Navigating Bureaucracy as a Guardian

When my mother was first diagnosed with Alzheimer Disease in 2007, I had no idea how much paperwork, bureaucracy and frustration I had ahead of me.

When the person you are caring for is diagnosed with a terminal illness, it is important to get their “affairs in order.”

This typically begins with securing Power of Attorney or Guardianship, so that you can start making decisions regarding medical treatment, the estate and generally advocating on their behalf.

This is neither an easy process, nor a cheap one. There are ways to file the paperwork yourself, but this is lengthy and complicated.

First things first, you will need to decide who is going to be the legal guardian(s), including primary and secondary. Usually, you also select an alternate guardian in case the others are out of town or are otherwise incapacitated.

My brother and I decided to file the Application for Guardianship paperwork through a lawyer as in our opinion it was the most efficient and there was no time to spare. As we had made the application in Alberta, Canada, our application fell under The Adult Guardianship and Trusteeship Act (formerly Dependent Adult Act).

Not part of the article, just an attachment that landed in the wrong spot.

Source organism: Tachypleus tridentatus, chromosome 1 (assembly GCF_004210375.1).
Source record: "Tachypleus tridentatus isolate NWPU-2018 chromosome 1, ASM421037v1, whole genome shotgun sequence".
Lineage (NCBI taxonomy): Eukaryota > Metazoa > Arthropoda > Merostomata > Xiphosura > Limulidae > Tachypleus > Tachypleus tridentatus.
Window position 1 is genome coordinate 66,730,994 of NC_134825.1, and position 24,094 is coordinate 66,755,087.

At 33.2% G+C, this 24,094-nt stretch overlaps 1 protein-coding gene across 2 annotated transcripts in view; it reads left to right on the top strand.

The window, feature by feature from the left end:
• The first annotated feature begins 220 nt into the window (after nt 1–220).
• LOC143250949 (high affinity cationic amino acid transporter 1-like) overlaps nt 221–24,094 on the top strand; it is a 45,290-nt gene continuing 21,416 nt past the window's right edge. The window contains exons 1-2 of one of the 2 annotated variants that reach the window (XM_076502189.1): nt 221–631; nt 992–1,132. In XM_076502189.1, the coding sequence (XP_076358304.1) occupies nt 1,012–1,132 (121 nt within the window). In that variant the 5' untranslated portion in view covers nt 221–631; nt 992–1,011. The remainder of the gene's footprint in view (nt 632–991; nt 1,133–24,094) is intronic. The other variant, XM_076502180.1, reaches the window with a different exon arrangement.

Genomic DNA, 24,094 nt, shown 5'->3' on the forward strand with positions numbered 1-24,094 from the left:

It took a few months for the Court to approve the application, but once the Justice appointed us as her guardians, we assumed the responsibility to act and make decisions in such a way to serve the needs of our mother.

With the Guardianship in place, we are able to provide our input for any medical, social or residential decisions. However, in order for our decisions to be informed and reflect the needs and interests of our mother, we are expected to have regular contact with her and the people and agencies involved with her.

Unfortunately, in the past in Alberta, the Order was only valid for five years. Therefore, we were forced to go through the whole process again, including paying for the lawyer to file the paperwork with the court and having her attending physician complete a Capacity Assessment Report.

Luckily, the laws changed in Alberta in 2009 now  allowing for permanent legal guardianship, but that didn't come without its own set of hiccups. The type of information that the court now required was much more detailed than what was required in the previous application.

This time around, a Review Officer from The Office of the Public Guardian and Trustee physically went to my mum's home to ensure she was in fact where we said she was. Once the Public Guardian/Trustee is satisfied with the application, it was sent to the courthouse for a final revision and approval by a judge. 

Now that we have this renewed and it in place, we can breathe a sigh of relief, except when it comes to dealing with anything related to money. That requires a Trusteeship to be in place, which I will address in a subsequent post.

If you have any questions about Guardianship and/or Trusteeship, please visit the Alzheimer Society of Canada